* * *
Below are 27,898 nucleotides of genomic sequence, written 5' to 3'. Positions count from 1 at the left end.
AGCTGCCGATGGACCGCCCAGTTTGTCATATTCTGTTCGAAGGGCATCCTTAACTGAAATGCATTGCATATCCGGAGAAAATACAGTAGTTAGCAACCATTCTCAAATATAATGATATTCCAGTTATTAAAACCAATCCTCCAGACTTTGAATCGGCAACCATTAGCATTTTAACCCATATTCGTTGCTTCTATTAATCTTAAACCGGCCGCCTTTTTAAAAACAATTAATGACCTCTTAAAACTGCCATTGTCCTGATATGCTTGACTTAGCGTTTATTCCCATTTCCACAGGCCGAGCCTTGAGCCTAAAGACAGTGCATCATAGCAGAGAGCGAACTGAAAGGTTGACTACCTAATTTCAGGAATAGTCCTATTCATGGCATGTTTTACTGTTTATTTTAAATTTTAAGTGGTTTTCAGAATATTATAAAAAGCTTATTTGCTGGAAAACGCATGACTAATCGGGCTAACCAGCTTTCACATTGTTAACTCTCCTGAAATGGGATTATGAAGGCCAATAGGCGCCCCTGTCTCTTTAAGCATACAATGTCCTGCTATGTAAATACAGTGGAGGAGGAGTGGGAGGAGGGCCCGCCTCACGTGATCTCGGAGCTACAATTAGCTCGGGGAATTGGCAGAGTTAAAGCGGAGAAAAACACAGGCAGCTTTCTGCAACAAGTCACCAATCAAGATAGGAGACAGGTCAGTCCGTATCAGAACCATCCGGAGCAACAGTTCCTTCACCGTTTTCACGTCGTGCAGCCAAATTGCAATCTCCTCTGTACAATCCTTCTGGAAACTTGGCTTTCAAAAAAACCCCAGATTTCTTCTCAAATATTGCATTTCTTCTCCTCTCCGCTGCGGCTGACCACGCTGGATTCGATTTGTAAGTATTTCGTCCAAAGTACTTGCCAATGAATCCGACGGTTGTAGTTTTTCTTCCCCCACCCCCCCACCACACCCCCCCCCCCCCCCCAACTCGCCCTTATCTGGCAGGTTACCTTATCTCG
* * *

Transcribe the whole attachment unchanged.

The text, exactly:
Below are 27,898 nucleotides of genomic sequence, written 5' to 3'. Positions count from 1 at the left end.
AGCTGCCGATGGACCGCCCAGTTTGTCATATTCTGTTCGAAGGGCATCCTTAACTGAAATGCATTGCATATCCGGAGAAAATACAGTAGTTAGCAACCATTCTCAAATATAATGATATTCCAGTTATTAAAACCAATCCTCCAGACTTTGAATCGGCAACCATTAGCATTTTAACCCATATTCGTTGCTTCTATTAATCTTAAACCGGCCGCCTTTTTAAAAACAATTAATGACCTCTTAAAACTGCCATTGTCCTGATATGCTTGACTTAGCGTTTATTCCCATTTCCACAGGCCGAGCCTTGAGCCTAAAGACAGTGCATCATAGCAGAGAGCGAACTGAAAGGTTGACTACCTAATTTCAGGAATAGTCCTATTCATGGCATGTTTTACTGTTTATTTTAAATTTTAAGTGGTTTTCAGAATATTATAAAAAGCTTATTTGCTGGAAAACGCATGACTAATCGGGCTAACCAGCTTTCACATTGTTAACTCTCCTGAAATGGGATTATGAAGGCCAATAGGCGCCCCTGTCTCTTTAAGCATACAATGTCCTGCTATGTAAATACAGTGGAGGAGGAGTGGGAGGAGGGCCCGCCTCACGTGATCTCGGAGCTACAATTAGCTCGGGGAATTGGCAGAGTTAAAGCGGAGAAAAACACAGGCAGCTTTCTGCAACAAGTCACCAATCAAGATAGGAGACAGGTCAGTCCGTATCAGAACCATCCGGAGCAACAGTTCCTTCACCGTTTTCACGTCGTGCAGCCAAATTGCAATCTCCTCTGTACAATCCTTCTGGAAACTTGGCTTTCAAAAAAACCCCAGATTTCTTCTCAAATATTGCATTTCTTCTCCTCTCCGCTGCGGCTGACCACGCTGGATTCGATTTGTAAGTATTTCGTCCAAAGTACTTGCCAATGAATCCGACGGTTGTAGTTTTTCTTCCCCCACCCCCCCACCACACCCCCCCCCCCCCCCCAACTCGCCCTTATCTGGCAGGTTACCTTATCTCG